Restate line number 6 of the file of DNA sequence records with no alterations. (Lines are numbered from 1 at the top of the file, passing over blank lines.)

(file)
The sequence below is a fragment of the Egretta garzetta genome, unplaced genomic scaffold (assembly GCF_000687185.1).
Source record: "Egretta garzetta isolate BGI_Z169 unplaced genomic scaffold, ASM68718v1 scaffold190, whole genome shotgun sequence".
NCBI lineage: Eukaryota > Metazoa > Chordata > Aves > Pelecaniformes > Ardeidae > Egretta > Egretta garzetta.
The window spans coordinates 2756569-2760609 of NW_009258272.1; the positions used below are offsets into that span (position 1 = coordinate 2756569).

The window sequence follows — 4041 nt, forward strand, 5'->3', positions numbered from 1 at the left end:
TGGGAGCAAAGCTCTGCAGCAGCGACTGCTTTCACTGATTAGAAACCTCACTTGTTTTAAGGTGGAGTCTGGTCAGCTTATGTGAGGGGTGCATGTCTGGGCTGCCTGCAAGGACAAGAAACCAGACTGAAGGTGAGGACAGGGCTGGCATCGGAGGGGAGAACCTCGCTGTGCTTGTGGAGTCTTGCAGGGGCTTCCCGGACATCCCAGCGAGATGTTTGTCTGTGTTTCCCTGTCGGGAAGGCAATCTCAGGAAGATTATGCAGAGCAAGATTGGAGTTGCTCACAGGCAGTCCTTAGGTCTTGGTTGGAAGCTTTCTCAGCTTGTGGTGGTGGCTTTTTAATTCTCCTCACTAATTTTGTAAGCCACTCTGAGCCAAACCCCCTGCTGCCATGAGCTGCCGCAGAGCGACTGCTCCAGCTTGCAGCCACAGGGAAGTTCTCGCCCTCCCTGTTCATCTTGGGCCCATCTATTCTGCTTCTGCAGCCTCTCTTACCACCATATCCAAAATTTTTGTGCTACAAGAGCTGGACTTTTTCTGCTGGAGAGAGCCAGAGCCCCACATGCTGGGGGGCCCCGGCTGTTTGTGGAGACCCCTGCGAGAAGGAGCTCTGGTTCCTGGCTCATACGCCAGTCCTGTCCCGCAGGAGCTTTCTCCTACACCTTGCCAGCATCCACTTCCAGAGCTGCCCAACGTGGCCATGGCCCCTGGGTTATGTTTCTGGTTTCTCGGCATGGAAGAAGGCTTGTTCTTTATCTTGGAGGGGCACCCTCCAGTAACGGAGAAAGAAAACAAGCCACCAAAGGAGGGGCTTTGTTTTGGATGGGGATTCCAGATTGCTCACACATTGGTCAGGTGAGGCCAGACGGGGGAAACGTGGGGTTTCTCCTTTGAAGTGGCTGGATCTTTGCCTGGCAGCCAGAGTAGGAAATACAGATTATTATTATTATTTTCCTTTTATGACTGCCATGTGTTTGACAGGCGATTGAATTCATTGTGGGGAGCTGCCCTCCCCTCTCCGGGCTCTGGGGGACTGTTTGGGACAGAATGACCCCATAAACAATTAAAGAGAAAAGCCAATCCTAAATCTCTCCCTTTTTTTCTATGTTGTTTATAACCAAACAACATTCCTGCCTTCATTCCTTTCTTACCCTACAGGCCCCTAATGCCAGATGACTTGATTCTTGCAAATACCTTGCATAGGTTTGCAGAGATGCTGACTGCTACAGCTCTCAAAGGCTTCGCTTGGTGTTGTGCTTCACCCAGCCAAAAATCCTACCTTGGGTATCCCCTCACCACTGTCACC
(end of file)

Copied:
TGGGAGCAAAGCTCTGCAGCAGCGACTGCTTTCACTGATTAGAAACCTCACTTGTTTTAAGGTGGAGTCTGGTCAGCTTATGTGAGGGGTGCATGTCTGGGCTGCCTGCAAGGACAAGAAACCAGACTGAAGGTGAGGACAGGGCTGGCATCGGAGGGGAGAACCTCGCTGTGCTTGTGGAGTCTTGCAGGGGCTTCCCGGACATCCCAGCGAGATGTTTGTCTGTGTTTCCCTGTCGGGAAGGCAATCTCAGGAAGATTATGCAGAGCAAGATTGGAGTTGCTCACAGGCAGTCCTTAGGTCTTGGTTGGAAGCTTTCTCAGCTTGTGGTGGTGGCTTTTTAATTCTCCTCACTAATTTTGTAAGCCACTCTGAGCCAAACCCCCTGCTGCCATGAGCTGCCGCAGAGCGACTGCTCCAGCTTGCAGCCACAGGGAAGTTCTCGCCCTCCCTGTTCATCTTGGGCCCATCTATTCTGCTTCTGCAGCCTCTCTTACCACCATATCCAAAATTTTTGTGCTACAAGAGCTGGACTTTTTCTGCTGGAGAGAGCCAGAGCCCCACATGCTGGGGGGCCCCGGCTGTTTGTGGAGACCCCTGCGAGAAGGAGCTCTGGTTCCTGGCTCATACGCCAGTCCTGTCCCGCAGGAGCTTTCTCCTACACCTTGCCAGCATCCACTTCCAGAGCTGCCCAACGTGGCCATGGCCCCTGGGTTATGTTTCTGGTTTCTCGGCATGGAAGAAGGCTTGTTCTTTATCTTGGAGGGGCACCCTCCAGTAACGGAGAAAGAAAACAAGCCACCAAAGGAGGGGCTTTGTTTTGGATGGGGATTCCAGATTGCTCACACATTGGTCAGGTGAGGCCAGACGGGGGAAACGTGGGGTTTCTCCTTTGAAGTGGCTGGATCTTTGCCTGGCAGCCAGAGTAGGAAATACAGATTATTATTATTATTTTCCTTTTATGACTGCCATGTGTTTGACAGGCGATTGAATTCATTGTGGGGAGCTGCCCTCCCCTCTCCGGGCTCTGGGGGACTGTTTGGGACAGAATGACCCCATAAACAATTAAAGAGAAAAGCCAATCCTAAATCTCTCCCTTTTTTTCTATGTTGTTTATAACCAAACAACATTCCTGCCTTCATTCCTTTCTTACCCTACAGGCCCCTAATGCCAGATGACTTGATTCTTGCAAATACCTTGCATAGGTTTGCAGAGATGCTGACTGCTACAGCTCTCAAAGGCTTCGCTTGGTGTTGTGCTTCACCCAGCCAAAAATCCTACCTTGGGTATCCCCTCACCACTGTCACC